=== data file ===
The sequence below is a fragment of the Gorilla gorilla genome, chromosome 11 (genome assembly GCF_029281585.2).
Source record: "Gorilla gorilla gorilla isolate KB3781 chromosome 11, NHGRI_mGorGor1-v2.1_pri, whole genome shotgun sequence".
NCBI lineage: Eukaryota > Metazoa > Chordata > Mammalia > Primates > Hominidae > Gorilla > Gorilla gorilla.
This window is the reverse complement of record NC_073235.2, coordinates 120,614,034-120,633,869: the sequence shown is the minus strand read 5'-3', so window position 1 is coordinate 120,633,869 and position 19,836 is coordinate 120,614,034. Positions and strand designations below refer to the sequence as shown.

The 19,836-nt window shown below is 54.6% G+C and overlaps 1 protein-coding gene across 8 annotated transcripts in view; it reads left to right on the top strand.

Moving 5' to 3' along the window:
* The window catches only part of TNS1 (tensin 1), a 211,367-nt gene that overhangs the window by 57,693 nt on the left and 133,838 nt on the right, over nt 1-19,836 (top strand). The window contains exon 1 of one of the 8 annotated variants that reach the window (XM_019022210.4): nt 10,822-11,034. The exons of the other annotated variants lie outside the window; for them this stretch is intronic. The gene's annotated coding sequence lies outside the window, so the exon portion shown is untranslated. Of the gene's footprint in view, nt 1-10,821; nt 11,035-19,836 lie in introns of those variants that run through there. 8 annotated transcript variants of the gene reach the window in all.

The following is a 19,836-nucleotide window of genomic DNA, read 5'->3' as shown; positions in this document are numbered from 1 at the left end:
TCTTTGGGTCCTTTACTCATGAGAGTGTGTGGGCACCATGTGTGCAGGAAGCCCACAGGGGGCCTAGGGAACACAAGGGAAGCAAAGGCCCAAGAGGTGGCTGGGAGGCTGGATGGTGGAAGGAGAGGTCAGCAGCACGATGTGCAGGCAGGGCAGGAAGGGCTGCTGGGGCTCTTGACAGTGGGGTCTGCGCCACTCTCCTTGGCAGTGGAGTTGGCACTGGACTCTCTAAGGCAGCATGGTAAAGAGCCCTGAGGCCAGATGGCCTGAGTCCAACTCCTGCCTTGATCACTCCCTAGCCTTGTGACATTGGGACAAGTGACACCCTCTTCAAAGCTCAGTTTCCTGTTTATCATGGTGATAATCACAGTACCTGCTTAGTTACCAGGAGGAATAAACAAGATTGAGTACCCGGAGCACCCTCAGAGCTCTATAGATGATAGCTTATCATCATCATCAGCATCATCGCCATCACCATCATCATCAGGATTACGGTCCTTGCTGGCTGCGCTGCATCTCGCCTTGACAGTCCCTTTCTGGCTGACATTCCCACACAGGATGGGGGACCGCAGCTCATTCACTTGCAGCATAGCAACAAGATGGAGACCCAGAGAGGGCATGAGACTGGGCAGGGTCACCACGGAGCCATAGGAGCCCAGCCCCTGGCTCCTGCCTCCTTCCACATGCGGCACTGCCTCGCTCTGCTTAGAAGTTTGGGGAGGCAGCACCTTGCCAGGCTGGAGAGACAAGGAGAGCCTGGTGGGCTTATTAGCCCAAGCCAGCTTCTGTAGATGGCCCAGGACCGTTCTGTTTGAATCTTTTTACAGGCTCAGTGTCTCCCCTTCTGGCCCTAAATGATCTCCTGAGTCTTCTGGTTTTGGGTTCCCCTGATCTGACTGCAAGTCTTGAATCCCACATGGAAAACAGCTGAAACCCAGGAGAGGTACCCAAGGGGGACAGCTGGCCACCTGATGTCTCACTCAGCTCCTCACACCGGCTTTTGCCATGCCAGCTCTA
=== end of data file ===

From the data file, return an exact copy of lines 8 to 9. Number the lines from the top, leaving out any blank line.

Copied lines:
The following is a 19,836-nucleotide window of genomic DNA, read 5'->3' as shown; positions in this document are numbered from 1 at the left end:
TCTTTGGGTCCTTTACTCATGAGAGTGTGTGGGCACCATGTGTGCAGGAAGCCCACAGGGGGCCTAGGGAACACAAGGGAAGCAAAGGCCCAAGAGGTGGCTGGGAGGCTGGATGGTGGAAGGAGAGGTCAGCAGCACGATGTGCAGGCAGGGCAGGAAGGGCTGCTGGGGCTCTTGACAGTGGGGTCTGCGCCACTCTCCTTGGCAGTGGAGTTGGCACTGGACTCTCTAAGGCAGCATGGTAAAGAGCCCTGAGGCCAGATGGCCTGAGTCCAACTCCTGCCTTGATCACTCCCTAGCCTTGTGACATTGGGACAAGTGACACCCTCTTCAAAGCTCAGTTTCCTGTTTATCATGGTGATAATCACAGTACCTGCTTAGTTACCAGGAGGAATAAACAAGATTGAGTACCCGGAGCACCCTCAGAGCTCTATAGATGATAGCTTATCATCATCATCAGCATCATCGCCATCACCATCATCATCAGGATTACGGTCCTTGCTGGCTGCGCTGCATCTCGCCTTGACAGTCCCTTTCTGGCTGACATTCCCACACAGGATGGGGGACCGCAGCTCATTCACTTGCAGCATAGCAACAAGATGGAGACCCAGAGAGGGCATGAGACTGGGCAGGGTCACCACGGAGCCATAGGAGCCCAGCCCCTGGCTCCTGCCTCCTTCCACATGCGGCACTGCCTCGCTCTGCTTAGAAGTTTGGGGAGGCAGCACCTTGCCAGGCTGGAGAGACAAGGAGAGCCTGGTGGGCTTATTAGCCCAAGCCAGCTTCTGTAGATGGCCCAGGACCGTTCTGTTTGAATCTTTTTACAGGCTCAGTGTCTCCCCTTCTGGCCCTAAATGATCTCCTGAGTCTTCTGGTTTTGGGTTCCCCTGATCTGACTGCAAGTCTTGAATCCCACATGGAAAACAGCTGAAACCCAGGAGAGGTACCCAAGGGGGACAGCTGGCCACCTGATGTCTCACTCAGCTCCTCACACCGGCTTTTGCCATGCCAGCTCTA